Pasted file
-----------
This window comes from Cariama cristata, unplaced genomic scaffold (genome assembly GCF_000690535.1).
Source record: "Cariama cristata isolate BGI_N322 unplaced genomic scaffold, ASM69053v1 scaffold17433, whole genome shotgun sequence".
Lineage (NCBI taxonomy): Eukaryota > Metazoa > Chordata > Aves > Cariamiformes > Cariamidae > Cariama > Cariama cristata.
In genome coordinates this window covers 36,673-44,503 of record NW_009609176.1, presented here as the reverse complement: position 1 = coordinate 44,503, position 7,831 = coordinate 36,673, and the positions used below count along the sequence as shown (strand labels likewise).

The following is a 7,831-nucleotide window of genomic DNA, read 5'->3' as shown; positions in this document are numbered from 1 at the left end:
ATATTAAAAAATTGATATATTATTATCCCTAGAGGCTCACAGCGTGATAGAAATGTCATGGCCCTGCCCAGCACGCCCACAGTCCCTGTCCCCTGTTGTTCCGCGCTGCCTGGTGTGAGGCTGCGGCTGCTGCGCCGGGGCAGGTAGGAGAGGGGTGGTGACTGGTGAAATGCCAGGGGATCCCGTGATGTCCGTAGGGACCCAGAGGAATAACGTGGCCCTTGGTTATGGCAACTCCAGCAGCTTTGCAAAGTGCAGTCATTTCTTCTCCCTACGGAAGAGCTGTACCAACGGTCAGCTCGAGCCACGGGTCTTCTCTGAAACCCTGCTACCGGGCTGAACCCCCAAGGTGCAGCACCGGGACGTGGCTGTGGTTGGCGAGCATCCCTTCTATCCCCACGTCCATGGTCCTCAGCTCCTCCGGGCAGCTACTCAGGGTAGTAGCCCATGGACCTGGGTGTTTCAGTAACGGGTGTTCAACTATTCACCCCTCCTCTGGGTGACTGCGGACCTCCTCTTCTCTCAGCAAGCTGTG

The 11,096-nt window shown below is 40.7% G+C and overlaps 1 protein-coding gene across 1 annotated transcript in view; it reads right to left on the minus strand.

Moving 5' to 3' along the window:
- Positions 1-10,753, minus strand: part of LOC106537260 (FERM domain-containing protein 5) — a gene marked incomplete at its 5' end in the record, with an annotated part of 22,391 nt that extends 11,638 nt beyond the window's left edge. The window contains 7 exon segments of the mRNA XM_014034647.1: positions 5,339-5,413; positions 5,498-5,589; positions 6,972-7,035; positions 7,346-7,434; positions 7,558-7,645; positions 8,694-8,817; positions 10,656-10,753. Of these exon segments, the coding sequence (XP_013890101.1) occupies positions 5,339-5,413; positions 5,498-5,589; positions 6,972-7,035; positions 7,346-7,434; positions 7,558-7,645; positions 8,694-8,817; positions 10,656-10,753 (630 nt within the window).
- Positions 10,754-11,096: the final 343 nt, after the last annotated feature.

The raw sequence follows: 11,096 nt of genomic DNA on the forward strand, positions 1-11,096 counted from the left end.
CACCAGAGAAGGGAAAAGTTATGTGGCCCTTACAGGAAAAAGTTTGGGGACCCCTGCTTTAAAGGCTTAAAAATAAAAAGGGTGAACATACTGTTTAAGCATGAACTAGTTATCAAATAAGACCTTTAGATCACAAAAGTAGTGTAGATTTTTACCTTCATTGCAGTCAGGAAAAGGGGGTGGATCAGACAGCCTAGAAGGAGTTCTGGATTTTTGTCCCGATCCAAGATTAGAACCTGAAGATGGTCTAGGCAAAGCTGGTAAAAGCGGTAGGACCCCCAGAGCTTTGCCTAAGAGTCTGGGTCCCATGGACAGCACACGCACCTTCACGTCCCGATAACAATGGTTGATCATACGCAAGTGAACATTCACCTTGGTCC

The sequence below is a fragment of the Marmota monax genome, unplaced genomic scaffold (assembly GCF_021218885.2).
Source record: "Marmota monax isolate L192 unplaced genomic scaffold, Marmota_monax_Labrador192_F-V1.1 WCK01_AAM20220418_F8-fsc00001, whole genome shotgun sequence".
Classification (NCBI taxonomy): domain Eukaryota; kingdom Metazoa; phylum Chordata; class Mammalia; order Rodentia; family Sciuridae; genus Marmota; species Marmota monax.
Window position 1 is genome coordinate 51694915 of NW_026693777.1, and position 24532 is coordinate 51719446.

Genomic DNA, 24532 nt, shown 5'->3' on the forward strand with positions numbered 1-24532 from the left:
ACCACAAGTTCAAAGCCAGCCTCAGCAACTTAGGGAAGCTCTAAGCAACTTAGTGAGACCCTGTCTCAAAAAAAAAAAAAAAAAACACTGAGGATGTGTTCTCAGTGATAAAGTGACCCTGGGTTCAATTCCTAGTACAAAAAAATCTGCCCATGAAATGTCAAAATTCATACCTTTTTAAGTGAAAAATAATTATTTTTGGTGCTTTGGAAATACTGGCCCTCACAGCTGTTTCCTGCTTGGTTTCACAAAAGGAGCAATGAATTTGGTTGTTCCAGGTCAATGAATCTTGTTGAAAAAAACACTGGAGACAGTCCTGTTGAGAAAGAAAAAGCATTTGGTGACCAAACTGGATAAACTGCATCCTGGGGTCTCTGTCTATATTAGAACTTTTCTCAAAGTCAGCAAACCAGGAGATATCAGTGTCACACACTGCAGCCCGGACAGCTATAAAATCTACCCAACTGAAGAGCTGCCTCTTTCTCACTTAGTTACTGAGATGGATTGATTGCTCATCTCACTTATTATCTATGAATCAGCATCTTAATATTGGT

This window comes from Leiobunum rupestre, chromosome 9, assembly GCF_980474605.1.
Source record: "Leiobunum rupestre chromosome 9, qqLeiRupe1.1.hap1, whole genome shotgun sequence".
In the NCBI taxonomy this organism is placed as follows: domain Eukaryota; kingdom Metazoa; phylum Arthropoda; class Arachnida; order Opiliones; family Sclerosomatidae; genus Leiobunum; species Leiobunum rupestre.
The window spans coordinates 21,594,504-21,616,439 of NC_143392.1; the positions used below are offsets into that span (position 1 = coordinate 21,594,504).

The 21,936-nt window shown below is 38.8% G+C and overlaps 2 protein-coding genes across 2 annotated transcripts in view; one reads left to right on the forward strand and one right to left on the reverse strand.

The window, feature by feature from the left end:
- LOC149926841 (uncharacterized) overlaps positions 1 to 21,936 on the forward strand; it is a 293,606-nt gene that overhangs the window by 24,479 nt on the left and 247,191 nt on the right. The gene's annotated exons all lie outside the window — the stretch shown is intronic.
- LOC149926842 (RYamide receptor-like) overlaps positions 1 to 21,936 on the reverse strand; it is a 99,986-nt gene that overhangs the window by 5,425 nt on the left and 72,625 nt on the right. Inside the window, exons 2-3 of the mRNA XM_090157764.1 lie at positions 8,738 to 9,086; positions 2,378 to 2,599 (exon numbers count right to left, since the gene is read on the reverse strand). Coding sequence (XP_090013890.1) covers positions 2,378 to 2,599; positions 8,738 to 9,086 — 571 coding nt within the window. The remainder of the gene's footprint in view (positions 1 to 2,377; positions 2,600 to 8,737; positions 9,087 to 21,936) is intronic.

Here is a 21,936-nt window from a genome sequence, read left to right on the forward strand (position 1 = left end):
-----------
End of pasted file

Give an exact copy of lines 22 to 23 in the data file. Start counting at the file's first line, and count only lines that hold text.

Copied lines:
The window spans coordinates 21,594,504-21,616,439 of NC_143392.1; the positions used below are offsets into that span (position 1 = coordinate 21,594,504).

The 21,936-nt window shown below is 38.8% G+C and overlaps 2 protein-coding genes across 2 annotated transcripts in view; one reads left to right on the forward strand and one right to left on the reverse strand.